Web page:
Essay on Affirmative Action in Birmingham, Alabama

1795 Words Dec 25th, 2014 8 Pages
Affirmative Action in Birmingham, Alabama
John R. Melville
Wayland Baptist University
Business Ethics
Abstract
The Birmingham Fire Department had been plagued with declining employee proficiency and turmoil over the past 4-years from affirmative action issues. A study was conducted to review the historical issues involved with the affirmative action programs that were affecting fire fighters and to develop recommendations for changes. The study determined that racial turmoil was generated within the department because of affirmative action polices that placed hiring and promotion quotas on the department and the ongoing associated legal litigation. The recommended changes from the study are to develop internal anti-discrimination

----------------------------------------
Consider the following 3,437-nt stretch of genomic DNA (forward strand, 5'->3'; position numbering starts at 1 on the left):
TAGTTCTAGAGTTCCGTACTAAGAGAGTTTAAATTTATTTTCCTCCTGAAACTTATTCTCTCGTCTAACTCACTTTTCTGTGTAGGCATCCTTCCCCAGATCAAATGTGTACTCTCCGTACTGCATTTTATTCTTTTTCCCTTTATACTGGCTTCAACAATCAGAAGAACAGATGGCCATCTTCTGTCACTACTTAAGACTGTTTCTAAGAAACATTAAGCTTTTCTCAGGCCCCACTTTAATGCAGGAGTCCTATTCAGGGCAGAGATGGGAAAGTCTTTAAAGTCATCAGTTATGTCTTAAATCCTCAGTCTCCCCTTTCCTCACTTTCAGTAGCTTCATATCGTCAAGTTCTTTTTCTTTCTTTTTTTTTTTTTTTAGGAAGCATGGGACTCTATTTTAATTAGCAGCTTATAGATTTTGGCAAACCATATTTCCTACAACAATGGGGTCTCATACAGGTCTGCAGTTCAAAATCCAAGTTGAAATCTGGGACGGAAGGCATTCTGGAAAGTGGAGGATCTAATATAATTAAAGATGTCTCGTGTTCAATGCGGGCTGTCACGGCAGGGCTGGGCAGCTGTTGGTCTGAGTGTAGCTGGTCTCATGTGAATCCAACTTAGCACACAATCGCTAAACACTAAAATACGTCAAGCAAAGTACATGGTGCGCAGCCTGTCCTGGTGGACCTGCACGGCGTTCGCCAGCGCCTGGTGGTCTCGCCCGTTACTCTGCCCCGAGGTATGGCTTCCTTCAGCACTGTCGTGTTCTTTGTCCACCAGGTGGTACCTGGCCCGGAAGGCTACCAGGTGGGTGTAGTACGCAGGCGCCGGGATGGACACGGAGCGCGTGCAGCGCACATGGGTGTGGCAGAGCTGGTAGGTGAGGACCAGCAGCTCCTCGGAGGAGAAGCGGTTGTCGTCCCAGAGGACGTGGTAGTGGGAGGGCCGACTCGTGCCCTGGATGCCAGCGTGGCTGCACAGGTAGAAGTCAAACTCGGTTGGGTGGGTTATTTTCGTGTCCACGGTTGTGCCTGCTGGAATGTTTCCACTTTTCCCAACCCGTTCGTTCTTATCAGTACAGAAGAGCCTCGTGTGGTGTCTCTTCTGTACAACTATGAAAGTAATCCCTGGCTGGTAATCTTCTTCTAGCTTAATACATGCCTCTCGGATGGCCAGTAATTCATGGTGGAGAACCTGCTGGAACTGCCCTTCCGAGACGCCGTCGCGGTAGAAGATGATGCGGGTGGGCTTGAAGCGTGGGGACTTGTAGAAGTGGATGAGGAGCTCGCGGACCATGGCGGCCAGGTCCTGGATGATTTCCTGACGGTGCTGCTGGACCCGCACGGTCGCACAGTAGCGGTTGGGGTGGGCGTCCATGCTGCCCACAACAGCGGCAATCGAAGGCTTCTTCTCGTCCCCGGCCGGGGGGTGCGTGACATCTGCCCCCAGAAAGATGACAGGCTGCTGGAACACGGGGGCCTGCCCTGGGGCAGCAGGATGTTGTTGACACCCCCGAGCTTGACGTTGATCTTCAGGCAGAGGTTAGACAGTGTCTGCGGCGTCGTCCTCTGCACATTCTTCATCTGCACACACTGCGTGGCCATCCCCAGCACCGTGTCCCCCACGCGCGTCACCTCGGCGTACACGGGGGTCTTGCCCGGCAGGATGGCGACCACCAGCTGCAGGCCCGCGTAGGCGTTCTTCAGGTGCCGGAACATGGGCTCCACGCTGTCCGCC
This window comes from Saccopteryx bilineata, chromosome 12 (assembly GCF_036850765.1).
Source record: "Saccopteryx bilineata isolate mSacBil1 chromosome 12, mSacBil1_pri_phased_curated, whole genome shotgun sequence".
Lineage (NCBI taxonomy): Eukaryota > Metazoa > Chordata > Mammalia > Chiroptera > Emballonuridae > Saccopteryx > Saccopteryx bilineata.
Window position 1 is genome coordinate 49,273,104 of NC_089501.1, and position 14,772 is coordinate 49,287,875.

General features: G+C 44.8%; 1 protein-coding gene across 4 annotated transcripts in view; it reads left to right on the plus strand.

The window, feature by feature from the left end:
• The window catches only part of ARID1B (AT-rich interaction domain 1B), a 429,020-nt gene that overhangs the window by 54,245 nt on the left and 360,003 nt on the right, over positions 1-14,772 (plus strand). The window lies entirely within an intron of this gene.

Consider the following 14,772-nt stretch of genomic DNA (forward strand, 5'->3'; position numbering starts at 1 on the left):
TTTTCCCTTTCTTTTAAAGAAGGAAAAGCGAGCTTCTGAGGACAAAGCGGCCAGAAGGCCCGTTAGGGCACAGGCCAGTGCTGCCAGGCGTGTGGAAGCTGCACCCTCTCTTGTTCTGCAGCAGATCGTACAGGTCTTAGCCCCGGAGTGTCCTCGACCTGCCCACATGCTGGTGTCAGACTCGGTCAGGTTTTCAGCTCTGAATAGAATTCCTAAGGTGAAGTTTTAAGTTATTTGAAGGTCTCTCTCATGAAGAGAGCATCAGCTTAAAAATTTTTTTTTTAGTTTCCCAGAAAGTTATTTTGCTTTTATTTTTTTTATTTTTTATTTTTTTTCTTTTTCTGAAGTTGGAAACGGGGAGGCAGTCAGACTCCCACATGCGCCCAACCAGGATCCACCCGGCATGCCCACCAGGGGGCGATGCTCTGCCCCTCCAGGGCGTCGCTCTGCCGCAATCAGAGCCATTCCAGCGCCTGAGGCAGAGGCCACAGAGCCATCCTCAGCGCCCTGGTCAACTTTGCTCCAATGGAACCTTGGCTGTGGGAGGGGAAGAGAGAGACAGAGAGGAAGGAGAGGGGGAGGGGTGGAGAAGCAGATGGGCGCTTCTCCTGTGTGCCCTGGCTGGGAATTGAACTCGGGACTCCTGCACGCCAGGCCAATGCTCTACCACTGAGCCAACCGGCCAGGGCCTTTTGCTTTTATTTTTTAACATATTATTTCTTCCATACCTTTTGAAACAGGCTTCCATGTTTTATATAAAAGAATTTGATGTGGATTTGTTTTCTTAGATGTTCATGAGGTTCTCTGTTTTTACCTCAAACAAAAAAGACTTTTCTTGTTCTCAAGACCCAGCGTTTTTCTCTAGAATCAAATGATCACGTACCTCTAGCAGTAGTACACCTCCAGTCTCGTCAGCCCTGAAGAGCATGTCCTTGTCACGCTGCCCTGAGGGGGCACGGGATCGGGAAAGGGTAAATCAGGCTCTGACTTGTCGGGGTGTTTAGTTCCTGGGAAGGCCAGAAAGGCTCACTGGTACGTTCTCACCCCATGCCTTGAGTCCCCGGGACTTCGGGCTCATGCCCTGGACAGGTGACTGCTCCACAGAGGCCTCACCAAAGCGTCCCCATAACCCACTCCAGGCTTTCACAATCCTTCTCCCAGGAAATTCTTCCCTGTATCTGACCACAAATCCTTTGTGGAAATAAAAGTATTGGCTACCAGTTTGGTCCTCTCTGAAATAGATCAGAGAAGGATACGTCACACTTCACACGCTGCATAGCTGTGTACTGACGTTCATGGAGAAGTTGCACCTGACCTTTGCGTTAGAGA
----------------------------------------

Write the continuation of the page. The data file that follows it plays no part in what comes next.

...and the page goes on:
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Civil rights activist, such as Dr. Martin Luther King, lead demonstrations and boycotted white owned business that supported segregation practices. Segregation was put to rest within the city, but only after the federal government became involved and the Civil Rights Act was enacted in 1964. Affirmative action was introduced to the fire department in 1968 when the first black employee was hired. Other blacks were hired, but only after the NAACP filed a federal lawsuit against the department, city and county. In 1977, Hiring quotas were introduced to the department after a Judge Pointer, of the U.S. District Court of the Northern District of Alabama ruled that the tests were unfair to blacks and that future tests would not be. He ordered that “the test should certify a percentage of blacks equivalent to the percentage of blacks taking the exam” (Hosmer, 1994). The ruling was upheld in appeals court. In 1981 the city and county negotiated a set of agreements with the NAACP and black litigants. The six-year agreement provided that hiring and promotions would be based on percentage by racial division. The fire department was given a short time annual quota that over half of new hires or promotions to lieutenant would be black, and a long-term goal that 28% of the total force would be black. By 1989 27.9% of the total force was black (Hosmer, 1994). The impact of this agreement was many

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